care giver providing care for a person with a chronic conditionsWhat can CMM do for disease management?

Comprehensive medication management programs are uniquely positioned to improve disease management. Care teams providing CMM perform regular interventions either in person or via telehealth and can use these patient touchpoints to support a patient as they manage their chronic condition. 

Optimize medication therapies   

Tackling chronic diseases requires optimizing medication therapies for patients. Patients with chronic diseases are more likely to experience polypharmacy which exacerbates their disease symptoms, increases mobility issues and increases the risk of inappropriate medication use and non-adherence to medication.  

Care teams providing comprehensive medication management services can decrease polypharmacy by optimizing patient medication regimens and recommending the discontinuation of inappropriate medications. They can also ensure that patients have access to their medications by arranging for delivery or more refills (e.g., 90-day supply instead of 30-day) and decrease the cost of medications by recommending more affordable options.  

Recommend lifestyle changes

Clinicians providing medication management are well-positioned to counsel a patient on lifestyle changes, another critical component of chronic disease management. They have access to the patient’s medical history and by asking relevant questions, they can identify areas where the patient needs support and education.  

Educate patients about self-management

In addition to implementing lifestyle interventions, empowering patients to take control of their health is also an important tool of disease management that can improve quality of life. During medication counseling, the comprehensive medication management care team can also counsel patients on how to manage their condition. For instance, in a diabetes management program, the CMM care team can counsel a patient with diabetes with self-care strategies like how to use their blood sugar monitor and what to do in case of severe hypoglycemia along with providing medication counseling.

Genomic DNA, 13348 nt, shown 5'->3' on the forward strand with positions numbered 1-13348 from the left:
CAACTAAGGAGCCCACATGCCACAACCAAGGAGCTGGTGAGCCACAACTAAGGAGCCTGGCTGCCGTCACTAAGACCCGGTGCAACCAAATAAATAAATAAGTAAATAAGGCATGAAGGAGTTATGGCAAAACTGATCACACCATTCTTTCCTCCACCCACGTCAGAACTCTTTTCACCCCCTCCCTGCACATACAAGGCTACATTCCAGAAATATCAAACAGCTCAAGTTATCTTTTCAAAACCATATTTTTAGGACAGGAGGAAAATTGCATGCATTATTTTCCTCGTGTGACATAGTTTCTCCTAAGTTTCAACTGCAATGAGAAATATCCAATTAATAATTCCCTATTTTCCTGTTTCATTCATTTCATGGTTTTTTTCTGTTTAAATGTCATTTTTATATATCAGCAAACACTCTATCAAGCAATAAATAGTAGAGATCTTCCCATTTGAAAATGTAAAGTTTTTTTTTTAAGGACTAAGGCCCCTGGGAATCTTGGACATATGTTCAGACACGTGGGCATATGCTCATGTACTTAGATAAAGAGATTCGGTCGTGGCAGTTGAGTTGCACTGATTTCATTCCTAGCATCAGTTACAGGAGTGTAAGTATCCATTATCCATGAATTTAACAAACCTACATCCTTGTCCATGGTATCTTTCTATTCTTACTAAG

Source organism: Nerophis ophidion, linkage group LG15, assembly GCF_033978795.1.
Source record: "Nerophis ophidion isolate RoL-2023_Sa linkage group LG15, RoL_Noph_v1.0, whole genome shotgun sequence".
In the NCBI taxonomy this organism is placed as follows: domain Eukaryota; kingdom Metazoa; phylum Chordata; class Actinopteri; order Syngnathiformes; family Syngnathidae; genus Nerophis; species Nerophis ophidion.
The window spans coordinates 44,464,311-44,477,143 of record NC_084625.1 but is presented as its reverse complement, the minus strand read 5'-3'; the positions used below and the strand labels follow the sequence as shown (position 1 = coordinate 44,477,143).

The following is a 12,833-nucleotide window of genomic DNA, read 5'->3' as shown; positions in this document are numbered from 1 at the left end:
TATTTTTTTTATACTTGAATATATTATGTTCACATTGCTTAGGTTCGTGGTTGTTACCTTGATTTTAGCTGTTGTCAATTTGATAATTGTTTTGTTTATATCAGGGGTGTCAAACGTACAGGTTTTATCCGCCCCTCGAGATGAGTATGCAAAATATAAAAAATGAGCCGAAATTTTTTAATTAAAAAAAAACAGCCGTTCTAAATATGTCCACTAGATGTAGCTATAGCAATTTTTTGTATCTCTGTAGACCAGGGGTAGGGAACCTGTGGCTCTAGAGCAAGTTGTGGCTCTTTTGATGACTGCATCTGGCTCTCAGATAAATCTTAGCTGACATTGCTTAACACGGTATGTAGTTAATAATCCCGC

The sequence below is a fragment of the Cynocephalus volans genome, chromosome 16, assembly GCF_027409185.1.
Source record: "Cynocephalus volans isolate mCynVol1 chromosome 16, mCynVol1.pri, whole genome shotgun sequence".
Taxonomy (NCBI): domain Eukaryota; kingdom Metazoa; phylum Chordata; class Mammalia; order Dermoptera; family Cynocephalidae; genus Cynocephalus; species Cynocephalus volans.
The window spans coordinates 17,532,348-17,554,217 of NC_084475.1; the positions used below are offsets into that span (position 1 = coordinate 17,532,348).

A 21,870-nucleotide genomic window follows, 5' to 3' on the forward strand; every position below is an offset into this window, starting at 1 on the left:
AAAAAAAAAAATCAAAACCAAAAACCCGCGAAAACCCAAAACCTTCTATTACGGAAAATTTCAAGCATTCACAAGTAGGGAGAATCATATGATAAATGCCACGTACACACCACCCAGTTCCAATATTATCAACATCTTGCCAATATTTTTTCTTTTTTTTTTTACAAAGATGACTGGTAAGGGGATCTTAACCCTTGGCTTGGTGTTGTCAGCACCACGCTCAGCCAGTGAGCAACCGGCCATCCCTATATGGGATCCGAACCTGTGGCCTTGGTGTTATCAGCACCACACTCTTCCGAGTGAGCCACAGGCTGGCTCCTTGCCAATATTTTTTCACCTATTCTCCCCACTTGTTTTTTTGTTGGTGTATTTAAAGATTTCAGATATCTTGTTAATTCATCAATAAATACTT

AI-powered CMM to support disease management

Traditional disease management is time-consuming, involving hours of care team time reviewing registries of individuals, understanding each person’s needs, and systematically reaching out for intervention. Disease management today needs to be nimble, prescient. To scale this level of care to large populations, care teams need to harness the power of artificial intelligence and machine learning to efficiently identify high- and rising-risk patients and deliver the right care at the right time. 

Predictive analytics 

Arine analyzes clinical, social, and behavioral data to identify and target high-risk patients. Once Arine has synthesized the data and identified high and at-risk patients, it triggers an intervention with precise recommendations for the CMM care team. This approach allows the care team to focus on the right patients at the right time, preventing patients from slipping through the cracks. 


Once Arine has identified the right patients, it automatically builds an evidenced-based care plan that the care team uses when they deliver care. Care teams have all the patient data insights and clinical guidelines they need at their fingertips, allowing them to focus on the patient instead of needing to dig for the right information. 

Machine learning  

Finally, Arine measures the outcomes of each intervention and feeds its findings back into future care plans to provide care teams a recommendations engine built for the unique needs of their population. This allows disease management programs to continually improve and scale faster.   

Change can’t wait. 

The number of patients with chronic disease continues to increase and without a scalable solution to improve disease management, costs and poor patient outcomes will rise with each diagnosis.  As health plans and providers deliver care to patients with chronic conditions, AI-enabled comprehensive medication management can address challenges care teams encounter to help patients achieve their personal goals of therapy. 

Learn how CMM can improve outcomes and reduce cost of care in our on-demand webinar. 

On-demand webinar. Medication Optimization: the Missing Link in Value-Based Care. Register Now.